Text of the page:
Americans in the early nineteenth century loved the writing of John Milton. Milton’s embrace of liberal individualism, meritocracy, and his championing of the right to free speech made him an easy sell to anti-British Americans. His epic poem Paradise Lost was a bestseller. Something like twenty editions of Paradise Lost were produced in America during the first half of the nineteenth century, which is right when Mormonism came on the scene. Milton also held some controversial views on the nature of the godhead, creation, and even polygamy.
In this episode, Yale professor of English John Rogers discusses parallels and differences between Joseph Smith’s revelations and John Milton’s theology.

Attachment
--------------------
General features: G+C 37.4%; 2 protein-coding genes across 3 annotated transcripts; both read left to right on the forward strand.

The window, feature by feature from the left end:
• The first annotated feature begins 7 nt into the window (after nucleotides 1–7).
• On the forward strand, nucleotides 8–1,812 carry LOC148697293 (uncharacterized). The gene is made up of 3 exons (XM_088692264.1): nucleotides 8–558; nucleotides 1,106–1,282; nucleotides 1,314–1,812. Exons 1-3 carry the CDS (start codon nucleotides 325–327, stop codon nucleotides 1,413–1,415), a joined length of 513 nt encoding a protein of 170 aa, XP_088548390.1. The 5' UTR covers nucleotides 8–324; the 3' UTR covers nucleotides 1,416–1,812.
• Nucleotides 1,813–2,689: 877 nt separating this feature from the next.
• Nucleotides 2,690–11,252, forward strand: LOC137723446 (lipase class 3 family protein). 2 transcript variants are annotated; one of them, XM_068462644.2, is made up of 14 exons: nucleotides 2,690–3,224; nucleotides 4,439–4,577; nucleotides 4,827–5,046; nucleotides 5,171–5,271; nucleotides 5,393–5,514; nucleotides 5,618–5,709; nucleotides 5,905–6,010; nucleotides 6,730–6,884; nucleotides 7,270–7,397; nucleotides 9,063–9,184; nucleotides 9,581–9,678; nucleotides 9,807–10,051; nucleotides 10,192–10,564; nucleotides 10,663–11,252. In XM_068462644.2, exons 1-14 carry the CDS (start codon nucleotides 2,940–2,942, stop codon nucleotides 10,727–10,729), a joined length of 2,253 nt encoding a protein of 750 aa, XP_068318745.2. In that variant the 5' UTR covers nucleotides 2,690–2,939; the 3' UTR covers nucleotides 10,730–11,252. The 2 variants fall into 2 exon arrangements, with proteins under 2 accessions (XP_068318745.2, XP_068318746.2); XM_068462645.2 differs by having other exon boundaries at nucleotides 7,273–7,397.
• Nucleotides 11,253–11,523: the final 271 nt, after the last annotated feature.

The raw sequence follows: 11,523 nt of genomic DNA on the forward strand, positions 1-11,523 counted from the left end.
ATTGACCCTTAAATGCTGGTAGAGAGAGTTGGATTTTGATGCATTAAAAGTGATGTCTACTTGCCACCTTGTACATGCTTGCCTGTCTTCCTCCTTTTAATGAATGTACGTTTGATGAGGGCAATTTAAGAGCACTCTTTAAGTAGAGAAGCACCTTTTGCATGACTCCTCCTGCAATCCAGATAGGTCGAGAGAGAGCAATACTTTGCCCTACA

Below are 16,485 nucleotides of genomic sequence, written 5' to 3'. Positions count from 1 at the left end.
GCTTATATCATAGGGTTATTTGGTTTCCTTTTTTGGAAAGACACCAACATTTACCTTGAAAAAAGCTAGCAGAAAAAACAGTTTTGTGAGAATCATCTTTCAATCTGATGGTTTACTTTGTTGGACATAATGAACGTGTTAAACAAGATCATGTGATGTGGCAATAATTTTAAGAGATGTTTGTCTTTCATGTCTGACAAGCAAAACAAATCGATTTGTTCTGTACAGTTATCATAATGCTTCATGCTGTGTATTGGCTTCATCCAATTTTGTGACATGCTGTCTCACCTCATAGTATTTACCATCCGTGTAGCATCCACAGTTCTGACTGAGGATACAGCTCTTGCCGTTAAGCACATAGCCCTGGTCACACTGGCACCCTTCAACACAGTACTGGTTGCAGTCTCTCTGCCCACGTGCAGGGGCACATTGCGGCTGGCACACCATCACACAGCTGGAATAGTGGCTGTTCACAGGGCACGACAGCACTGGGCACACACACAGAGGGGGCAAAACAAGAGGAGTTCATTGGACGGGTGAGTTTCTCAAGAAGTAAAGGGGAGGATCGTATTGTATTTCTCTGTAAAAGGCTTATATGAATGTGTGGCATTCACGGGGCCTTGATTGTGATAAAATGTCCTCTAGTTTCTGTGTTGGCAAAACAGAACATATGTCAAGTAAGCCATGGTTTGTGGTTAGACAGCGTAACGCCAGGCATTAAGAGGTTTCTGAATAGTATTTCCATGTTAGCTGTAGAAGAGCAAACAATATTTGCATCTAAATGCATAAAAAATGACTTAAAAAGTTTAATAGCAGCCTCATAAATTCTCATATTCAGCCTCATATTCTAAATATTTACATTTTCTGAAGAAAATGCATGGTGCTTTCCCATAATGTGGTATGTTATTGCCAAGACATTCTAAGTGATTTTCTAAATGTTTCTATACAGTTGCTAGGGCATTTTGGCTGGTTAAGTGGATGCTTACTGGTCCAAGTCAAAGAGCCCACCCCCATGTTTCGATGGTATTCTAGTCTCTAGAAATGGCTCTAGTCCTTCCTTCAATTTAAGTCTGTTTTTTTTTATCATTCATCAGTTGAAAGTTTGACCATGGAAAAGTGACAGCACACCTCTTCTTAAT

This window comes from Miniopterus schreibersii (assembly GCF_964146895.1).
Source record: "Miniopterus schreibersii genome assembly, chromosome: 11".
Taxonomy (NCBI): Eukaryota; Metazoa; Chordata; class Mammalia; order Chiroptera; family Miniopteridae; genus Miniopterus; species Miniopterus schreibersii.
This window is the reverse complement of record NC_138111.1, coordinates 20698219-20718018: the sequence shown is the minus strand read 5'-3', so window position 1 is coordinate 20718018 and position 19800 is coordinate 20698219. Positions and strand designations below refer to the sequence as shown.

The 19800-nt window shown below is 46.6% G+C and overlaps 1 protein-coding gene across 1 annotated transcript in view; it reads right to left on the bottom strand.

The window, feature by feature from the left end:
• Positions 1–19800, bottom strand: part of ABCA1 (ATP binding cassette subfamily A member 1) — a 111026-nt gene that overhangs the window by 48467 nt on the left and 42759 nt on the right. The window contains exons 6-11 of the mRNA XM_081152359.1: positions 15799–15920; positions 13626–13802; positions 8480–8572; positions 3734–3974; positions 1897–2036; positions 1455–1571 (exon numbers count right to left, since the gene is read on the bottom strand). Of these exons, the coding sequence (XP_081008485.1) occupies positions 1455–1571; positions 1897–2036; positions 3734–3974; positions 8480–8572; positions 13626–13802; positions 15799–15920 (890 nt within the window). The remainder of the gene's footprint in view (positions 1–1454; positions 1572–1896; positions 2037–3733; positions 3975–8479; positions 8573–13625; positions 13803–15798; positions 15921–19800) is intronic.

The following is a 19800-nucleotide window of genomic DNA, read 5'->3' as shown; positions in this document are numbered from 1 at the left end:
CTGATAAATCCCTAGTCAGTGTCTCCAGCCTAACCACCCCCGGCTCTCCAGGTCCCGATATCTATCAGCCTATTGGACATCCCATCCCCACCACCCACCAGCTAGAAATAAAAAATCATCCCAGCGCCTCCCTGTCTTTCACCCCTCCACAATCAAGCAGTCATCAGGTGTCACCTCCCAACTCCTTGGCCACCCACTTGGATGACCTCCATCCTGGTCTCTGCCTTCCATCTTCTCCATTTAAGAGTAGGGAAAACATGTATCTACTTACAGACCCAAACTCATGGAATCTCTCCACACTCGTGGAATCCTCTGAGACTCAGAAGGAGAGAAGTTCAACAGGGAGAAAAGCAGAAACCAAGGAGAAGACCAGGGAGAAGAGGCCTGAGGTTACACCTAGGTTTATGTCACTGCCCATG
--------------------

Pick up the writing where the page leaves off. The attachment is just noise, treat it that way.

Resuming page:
Rogers recently visited BYU where he delivered a Maxwell Institute Guest Lecture called “Latter-Day Milton: Early Mormonism and the Political Theologies of Paradise Lost.” You can check that lecture out on the Institute’s YouTube channel.
About the Guest
A professor of English at Yale University, John Rogers is the author of Matter of Revolution: Science, Poetry, and Politics in the Age of Milton, a book awarded prizes by the Milton Society of America and the Modern Language Association. He is also author of several articles on Renaissance (mainly seventeenth-century) English literature and religious culture. His current projects include a book on the reading of the seventeenth-century poem Paradise Lost in the spiritual hothouse of nineteenth-century America, tentatively titled Latter-day Milton: Paradise Lost and the Creation of America’s God.
Subscribe to the Maxwell Institute Podcast through iTunes or use the RSS feed mi.byu.edu/feed/podcast. Please help our podcast grow by rating and reviewing it in iTunes. Send questions or comments about this and other episodes to email@example.com.